Cape Town based Tenthouse Structures was contracted to design and deliver 48 independent roof structures for Mombo: for the three hospitality areas, 12 standard accommodation units and a family villa. The tensile roof structures were ‘engineered out of multiple elliptical ring beams, welded and box-reinforced plasma-cut plates … integrated into a complicated system of multi-levelled walls, pergolas and screens’.

Structural engineers Case Bakker and Garry de Villiers Sheard, of De Villiers Sheard Consulting Structural and Civil Engineers, were also invaluable in finding solutions to the technical problems that arose.

The aim was to use almost exactly the same physical footprint as the current Mombo. Each luxury tented room was demolished and neatly replaced with a new one built in precisely the same place. Any increase in coverage was mostly due to extending a pool deck out towards the floodplain. This ensured minimal ground disturbance, and preserved the existing vegetation – particularly the large, old trees standing between the units.

These trees, it emerged, presented an unforeseen problem. The existing tents were anchored to the ground with deeply planted gum poles. Over the years, these had become inextricably entwined with long-established root systems. Removing the poles risked doing fatal damage to these delicate organs. A tree expert was brought in to determine which poles could be safely removed.

The foundations for the new tents had to be placed with care around the poles that were left in place, and the remaining root structures were incorporated into the design where possible. The trees were otherwise cared for and professionally pruned – but only where necessary. ‘We did not cut a single root greater than 50 mm,’ says Nixon.

In keeping with Mombo’s conservationist ethos, all materials salvageable from the old camp were re-used in the new camp. The distinctive wooden doors were reinstalled as entrances in the tents, a nostalgic reminder of the old camp. Other wooden elements were imaginatively repurposed – for example, timber from old walkways and floors was used in wall panelling and counter tops. All the old gum poles and sliding doors were kept for re-use, either at Mombo or at other camps.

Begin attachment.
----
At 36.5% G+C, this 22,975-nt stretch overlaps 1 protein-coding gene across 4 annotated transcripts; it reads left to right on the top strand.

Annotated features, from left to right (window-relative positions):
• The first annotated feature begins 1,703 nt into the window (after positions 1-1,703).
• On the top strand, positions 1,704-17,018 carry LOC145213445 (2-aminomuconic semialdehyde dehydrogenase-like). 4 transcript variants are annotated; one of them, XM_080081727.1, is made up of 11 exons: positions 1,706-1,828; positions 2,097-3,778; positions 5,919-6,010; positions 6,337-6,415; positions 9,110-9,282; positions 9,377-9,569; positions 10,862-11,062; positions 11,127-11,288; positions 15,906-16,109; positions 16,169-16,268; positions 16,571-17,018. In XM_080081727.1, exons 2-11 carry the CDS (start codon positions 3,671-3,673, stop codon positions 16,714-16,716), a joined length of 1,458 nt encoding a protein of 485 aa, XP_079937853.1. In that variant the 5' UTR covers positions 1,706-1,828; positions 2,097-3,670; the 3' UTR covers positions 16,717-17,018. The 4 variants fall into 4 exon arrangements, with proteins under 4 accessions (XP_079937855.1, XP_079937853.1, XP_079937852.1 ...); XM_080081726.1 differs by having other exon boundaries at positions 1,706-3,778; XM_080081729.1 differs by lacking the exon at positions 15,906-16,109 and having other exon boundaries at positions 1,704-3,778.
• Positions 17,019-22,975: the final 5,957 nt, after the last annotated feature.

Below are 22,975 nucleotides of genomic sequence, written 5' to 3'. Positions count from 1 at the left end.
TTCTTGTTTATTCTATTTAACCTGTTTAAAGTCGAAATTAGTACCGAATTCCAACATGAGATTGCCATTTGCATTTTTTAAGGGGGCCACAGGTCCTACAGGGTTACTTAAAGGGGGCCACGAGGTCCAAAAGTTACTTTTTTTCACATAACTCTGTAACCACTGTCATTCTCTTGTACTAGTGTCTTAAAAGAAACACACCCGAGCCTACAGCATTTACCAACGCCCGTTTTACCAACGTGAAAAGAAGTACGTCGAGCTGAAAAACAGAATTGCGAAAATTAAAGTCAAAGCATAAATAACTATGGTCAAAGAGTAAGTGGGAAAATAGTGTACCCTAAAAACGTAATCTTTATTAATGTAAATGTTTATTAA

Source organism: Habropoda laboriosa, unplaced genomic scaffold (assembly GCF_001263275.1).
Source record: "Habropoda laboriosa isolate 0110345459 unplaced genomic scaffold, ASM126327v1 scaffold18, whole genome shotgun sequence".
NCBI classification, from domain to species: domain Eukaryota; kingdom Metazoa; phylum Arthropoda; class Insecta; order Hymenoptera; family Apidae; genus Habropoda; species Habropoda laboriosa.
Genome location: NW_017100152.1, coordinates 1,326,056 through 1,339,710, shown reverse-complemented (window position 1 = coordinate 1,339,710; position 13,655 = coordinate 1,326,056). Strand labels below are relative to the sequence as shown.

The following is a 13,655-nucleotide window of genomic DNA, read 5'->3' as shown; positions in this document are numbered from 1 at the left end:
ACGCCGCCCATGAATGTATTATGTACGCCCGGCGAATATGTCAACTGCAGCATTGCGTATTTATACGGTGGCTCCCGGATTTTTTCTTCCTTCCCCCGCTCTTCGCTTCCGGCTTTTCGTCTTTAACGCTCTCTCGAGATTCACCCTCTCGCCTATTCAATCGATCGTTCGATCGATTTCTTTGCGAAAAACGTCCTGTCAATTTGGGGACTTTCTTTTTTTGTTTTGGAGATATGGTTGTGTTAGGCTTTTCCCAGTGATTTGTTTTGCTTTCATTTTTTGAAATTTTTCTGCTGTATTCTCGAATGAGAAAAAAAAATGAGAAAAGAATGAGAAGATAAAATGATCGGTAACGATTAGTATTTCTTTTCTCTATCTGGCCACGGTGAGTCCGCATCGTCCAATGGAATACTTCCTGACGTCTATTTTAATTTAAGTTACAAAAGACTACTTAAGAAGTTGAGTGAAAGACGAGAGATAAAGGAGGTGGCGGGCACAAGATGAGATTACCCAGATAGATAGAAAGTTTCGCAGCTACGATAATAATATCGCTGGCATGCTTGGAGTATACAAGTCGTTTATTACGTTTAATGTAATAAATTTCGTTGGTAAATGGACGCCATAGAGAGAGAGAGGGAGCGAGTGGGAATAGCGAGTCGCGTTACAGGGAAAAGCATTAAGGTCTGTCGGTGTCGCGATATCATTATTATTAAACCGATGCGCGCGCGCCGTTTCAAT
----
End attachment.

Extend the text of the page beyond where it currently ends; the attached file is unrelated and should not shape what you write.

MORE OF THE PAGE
An added benefit of all this recycling is that returning visitors will recognise elements of the old Mombo in the new camp, retaining its familiar air of vintage luxury – with a few innovative twists. ‘Our contractors, Lodge Builders Botswana, were immensely tolerant of the whimsical detailing we applied to try and innovate new textures and finishes to what were, after all, very traditional materials,’ says Plewman.

While Mombo already had full solar power, used for everything from heating the geysers to pumping sewage, installing air conditioning would have required a far greater energy outlay. According to Plewman: ‘The development is many miles from resources and must necessarily be totally off grid, with a statutory requirement that even diesel generators can only be used as back-up – the primary power source must be renewable.’

Given these severe energy limitations, it became critical to make buildings that were extremely thermally efficient. The decision was taken to find new, innovative, energy-saving techniques to regulate heat and cold, including natural insulation and air-flow construction techniques. In front of the rooms, the extended verandas are shaded and cooled with the use of pergolas.

Then there were challenges that even the most bush-seasoned developer could not have foreseen. ‘Building in a wilderness zone in the heart of the Okavango swamps has its own very particular challenges,’ says Plewman, wryly. ‘Building a timber structure against a very strict time deadline and waking each morning to find a substantial part of it had been trashed overnight by elephants – not just once, but again and again, required a certain fortitude.’

In the end, it seems the elephants gave their blessing to the project, which is now welcoming visitors to a new and even greener Delta experience – completely different, but exactly the same.

Owner
Wilderness Safaris
www.wilderness-safaris.com

Consulting Structural and Civil Engineer
De Villiers Sheard
www.devs.co.za

Architect
Nicholas Plewman Architects
www.plewmanarchitects.co.za

Interior Designer
Artichoke
caline@arti.co.za

Construction contractor
Lodge Builders Botswana
www.lodgebuildersbotswana.com


By Henrietta Rose-Innes
Images: Wilderness Safaris

Article written by